When many industries globalized in the 1980s, the American makers of eyeglasses got pummeled from two directions: The Italians were better at fashion, and the Chinese could copy just about any design and produce it cheaper than anybody.
Hallowed names like Bausch & Lomb, American Optical and ArtCraft all hit the skids in the years that followed.
Today the surviving makers of eyewear in the U.S. can be counted on one hand. But the biggest of all, State Optical Co., is just five years old and based in Vernon Hills, Ill., where a partnership of four headed by CEO Scott Shapiro is churning out high-quality acetate frames in a 20,000-square-foot plant where 65 people are employed.
Riverwoods, Ill., resident Shapiro, 39, learned the business as an importer of frames from both Asia and Italy under the Europa name, which he continues to operate with partner Jerry Wolowicz.
"I got the idea to go beyond importing and start a collection of made-in-the-U.S. frames," Shapiro says. "However, I found there was [almost] no manufacturing infrastructure left in America."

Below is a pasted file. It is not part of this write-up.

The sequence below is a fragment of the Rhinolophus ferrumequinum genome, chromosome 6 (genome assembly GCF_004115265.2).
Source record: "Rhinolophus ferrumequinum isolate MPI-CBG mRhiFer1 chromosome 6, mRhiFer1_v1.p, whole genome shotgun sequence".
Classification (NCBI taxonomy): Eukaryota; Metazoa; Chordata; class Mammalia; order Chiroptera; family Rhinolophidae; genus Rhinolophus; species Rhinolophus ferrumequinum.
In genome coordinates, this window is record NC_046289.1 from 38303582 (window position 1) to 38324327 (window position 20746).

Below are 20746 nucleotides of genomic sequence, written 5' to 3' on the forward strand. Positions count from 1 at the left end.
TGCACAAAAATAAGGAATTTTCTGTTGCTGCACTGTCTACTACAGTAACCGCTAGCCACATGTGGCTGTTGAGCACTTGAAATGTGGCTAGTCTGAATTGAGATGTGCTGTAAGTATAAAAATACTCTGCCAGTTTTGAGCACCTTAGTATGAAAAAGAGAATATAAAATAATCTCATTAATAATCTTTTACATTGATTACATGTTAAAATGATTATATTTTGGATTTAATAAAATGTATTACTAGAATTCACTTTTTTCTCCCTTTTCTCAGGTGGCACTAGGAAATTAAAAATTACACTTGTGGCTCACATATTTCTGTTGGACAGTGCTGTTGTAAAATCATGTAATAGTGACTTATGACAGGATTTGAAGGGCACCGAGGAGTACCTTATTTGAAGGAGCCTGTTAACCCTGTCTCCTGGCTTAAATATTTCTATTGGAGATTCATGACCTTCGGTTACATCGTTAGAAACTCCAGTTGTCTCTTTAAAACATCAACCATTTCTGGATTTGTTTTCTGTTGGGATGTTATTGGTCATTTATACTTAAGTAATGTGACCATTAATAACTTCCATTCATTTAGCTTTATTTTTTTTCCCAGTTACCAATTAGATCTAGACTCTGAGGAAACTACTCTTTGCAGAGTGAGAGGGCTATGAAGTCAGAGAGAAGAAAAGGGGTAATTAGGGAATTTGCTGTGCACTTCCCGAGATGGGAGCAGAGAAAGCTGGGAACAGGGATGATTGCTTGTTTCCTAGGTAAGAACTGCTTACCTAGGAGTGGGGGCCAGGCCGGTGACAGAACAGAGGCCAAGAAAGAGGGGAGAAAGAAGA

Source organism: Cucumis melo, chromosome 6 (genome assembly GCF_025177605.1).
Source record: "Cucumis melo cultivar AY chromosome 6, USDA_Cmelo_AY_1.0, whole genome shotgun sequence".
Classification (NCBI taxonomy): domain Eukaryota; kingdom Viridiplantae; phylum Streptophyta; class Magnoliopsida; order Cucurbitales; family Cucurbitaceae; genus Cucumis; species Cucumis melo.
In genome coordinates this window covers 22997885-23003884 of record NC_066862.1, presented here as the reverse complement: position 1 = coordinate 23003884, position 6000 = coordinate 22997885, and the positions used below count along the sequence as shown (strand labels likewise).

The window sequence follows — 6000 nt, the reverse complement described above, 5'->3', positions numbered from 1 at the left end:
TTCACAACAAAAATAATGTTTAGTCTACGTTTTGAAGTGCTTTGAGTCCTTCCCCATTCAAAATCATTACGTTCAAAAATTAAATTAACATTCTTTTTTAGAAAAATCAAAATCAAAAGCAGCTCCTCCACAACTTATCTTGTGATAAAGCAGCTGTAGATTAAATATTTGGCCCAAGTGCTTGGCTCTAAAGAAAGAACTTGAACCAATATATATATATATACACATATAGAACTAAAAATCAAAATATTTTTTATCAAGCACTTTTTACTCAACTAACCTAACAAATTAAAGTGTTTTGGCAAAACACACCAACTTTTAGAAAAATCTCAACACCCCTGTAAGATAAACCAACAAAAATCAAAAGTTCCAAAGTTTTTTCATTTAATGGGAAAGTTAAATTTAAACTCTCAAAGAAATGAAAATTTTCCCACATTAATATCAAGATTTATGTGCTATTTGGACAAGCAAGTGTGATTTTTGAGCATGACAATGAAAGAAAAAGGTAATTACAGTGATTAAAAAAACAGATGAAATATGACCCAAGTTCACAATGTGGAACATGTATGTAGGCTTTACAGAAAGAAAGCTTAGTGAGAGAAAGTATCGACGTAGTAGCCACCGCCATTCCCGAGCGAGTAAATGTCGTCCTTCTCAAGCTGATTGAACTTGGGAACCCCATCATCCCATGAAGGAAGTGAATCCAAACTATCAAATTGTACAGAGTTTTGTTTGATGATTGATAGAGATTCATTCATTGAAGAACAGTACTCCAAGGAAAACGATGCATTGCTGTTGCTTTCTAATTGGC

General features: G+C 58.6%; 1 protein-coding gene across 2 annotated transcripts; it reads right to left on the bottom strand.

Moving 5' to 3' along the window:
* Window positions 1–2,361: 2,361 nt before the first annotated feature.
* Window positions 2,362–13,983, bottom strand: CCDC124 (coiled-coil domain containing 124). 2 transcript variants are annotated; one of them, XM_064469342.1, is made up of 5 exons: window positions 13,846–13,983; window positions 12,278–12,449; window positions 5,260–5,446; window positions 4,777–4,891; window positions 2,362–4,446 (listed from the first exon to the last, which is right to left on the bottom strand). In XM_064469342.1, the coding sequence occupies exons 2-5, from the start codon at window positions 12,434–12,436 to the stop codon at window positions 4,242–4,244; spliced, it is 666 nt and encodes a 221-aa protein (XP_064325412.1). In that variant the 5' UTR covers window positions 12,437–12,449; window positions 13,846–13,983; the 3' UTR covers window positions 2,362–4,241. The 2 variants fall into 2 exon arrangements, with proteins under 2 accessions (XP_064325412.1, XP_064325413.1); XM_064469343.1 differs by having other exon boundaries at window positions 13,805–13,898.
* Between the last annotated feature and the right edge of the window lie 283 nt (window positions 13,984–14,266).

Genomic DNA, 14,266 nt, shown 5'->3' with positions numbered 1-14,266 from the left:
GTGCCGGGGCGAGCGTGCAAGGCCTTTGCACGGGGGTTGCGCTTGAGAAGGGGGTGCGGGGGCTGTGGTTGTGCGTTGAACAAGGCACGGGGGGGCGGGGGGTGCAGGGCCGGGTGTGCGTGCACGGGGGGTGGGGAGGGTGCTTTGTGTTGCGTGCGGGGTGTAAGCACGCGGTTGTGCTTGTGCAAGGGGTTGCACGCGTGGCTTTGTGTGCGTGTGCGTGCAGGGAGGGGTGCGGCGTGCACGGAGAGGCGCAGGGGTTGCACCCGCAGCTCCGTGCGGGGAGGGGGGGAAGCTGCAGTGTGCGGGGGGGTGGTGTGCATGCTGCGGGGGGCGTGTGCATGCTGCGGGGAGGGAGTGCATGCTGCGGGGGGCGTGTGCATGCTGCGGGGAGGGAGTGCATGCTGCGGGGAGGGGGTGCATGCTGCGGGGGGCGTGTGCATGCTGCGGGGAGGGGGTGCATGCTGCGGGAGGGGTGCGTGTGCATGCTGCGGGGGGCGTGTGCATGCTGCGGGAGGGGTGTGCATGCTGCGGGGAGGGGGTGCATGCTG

Then he met Marc Franchi and Jason Stanley, who had a small boutique frame-making business in suburban San Francisco. Together they found a veteran designer, Blake Kuwahara, based in California, and then traveled to Italy and Germany to find machinery. Franchi and Stanley relocated to the Chicago area, where Shapiro was living and working. They hired a dozen workers, and everybody learned the craft, which can take 50 steps by hand to produce a single frame, on the job.
"We had big crates of machinery coming from overseas, and there were no instructions in English on how to use any of it, because it had been years since anybody speaking English had bought this kind of equipment," Shapiro says. "Marc went out and interviewed people in the industry to find out what we had to do. We advertised for workers with the slogan that we were bringing an industry back to America."